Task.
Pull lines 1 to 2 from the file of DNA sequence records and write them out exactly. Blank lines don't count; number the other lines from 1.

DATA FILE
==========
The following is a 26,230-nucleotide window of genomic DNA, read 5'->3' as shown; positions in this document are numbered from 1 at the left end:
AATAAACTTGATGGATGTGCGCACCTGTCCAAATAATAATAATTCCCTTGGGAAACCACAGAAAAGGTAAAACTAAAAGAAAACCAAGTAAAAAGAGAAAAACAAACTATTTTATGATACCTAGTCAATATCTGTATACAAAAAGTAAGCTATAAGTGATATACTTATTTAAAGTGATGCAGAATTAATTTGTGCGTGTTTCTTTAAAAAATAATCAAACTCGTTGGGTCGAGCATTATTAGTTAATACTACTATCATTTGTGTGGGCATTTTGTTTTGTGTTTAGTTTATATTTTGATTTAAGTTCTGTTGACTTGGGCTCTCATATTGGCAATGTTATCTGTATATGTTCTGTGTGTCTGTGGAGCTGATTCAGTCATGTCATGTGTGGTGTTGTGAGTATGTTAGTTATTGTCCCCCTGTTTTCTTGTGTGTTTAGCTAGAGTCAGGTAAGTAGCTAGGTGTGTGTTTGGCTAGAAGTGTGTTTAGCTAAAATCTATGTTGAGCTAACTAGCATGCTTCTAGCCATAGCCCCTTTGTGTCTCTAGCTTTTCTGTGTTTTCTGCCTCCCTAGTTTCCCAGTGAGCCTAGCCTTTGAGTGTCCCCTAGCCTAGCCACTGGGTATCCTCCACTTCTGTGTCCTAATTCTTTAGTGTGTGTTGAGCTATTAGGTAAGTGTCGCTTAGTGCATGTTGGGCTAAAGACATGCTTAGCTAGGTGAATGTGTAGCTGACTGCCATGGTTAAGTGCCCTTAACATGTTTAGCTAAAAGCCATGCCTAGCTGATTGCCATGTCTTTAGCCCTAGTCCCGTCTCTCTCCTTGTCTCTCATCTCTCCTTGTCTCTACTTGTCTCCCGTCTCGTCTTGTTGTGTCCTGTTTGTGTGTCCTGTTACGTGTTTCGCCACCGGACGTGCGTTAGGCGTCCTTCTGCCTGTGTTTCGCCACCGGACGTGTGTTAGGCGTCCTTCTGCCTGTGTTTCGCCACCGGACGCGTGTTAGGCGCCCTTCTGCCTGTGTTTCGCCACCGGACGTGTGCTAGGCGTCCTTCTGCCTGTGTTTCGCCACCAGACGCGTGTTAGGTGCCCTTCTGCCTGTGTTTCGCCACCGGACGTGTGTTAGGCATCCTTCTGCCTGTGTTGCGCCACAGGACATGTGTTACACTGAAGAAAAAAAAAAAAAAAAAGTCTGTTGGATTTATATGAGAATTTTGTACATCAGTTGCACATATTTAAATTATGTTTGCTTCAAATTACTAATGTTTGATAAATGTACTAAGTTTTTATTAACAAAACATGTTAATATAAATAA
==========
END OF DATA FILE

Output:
The following is a 26,230-nucleotide window of genomic DNA, read 5'->3' as shown; positions in this document are numbered from 1 at the left end:
AATAAACTTGATGGATGTGCGCACCTGTCCAAATAATAATAATTCCCTTGGGAAACCACAGAAAAGGTAAAACTAAAAGAAAACCAAGTAAAAAGAGAAAAACAAACTATTTTATGATACCTAGTCAATATCTGTATACAAAAAGTAAGCTATAAGTGATATACTTATTTAAAGTGATGCAGAATTAATTTGTGCGTGTTTCTTTAAAAAATAATCAAACTCGTTGGGTCGAGCATTATTAGTTAATACTACTATCATTTGTGTGGGCATTTTGTTTTGTGTTTAGTTTATATTTTGATTTAAGTTCTGTTGACTTGGGCTCTCATATTGGCAATGTTATCTGTATATGTTCTGTGTGTCTGTGGAGCTGATTCAGTCATGTCATGTGTGGTGTTGTGAGTATGTTAGTTATTGTCCCCCTGTTTTCTTGTGTGTTTAGCTAGAGTCAGGTAAGTAGCTAGGTGTGTGTTTGGCTAGAAGTGTGTTTAGCTAAAATCTATGTTGAGCTAACTAGCATGCTTCTAGCCATAGCCCCTTTGTGTCTCTAGCTTTTCTGTGTTTTCTGCCTCCCTAGTTTCCCAGTGAGCCTAGCCTTTGAGTGTCCCCTAGCCTAGCCACTGGGTATCCTCCACTTCTGTGTCCTAATTCTTTAGTGTGTGTTGAGCTATTAGGTAAGTGTCGCTTAGTGCATGTTGGGCTAAAGACATGCTTAGCTAGGTGAATGTGTAGCTGACTGCCATGGTTAAGTGCCCTTAACATGTTTAGCTAAAAGCCATGCCTAGCTGATTGCCATGTCTTTAGCCCTAGTCCCGTCTCTCTCCTTGTCTCTCATCTCTCCTTGTCTCTACTTGTCTCCCGTCTCGTCTTGTTGTGTCCTGTTTGTGTGTCCTGTTACGTGTTTCGCCACCGGACGTGCGTTAGGCGTCCTTCTGCCTGTGTTTCGCCACCGGACGTGTGTTAGGCGTCCTTCTGCCTGTGTTTCGCCACCGGACGCGTGTTAGGCGCCCTTCTGCCTGTGTTTCGCCACCGGACGTGTGCTAGGCGTCCTTCTGCCTGTGTTTCGCCACCAGACGCGTGTTAGGTGCCCTTCTGCCTGTGTTTCGCCACCGGACGTGTGTTAGGCATCCTTCTGCCTGTGTTGCGCCACAGGACATGTGTTACACTGAAGAAAAAAAAAAAAAAAAAGTCTGTTGGATTTATATGAGAATTTTGTACATCAGTTGCACATATTTAAATTATGTTTGCTTCAAATTACTAATGTTTGATAAATGTACTAAGTTTTTATTAACAAAACATGTTAATATAAATAA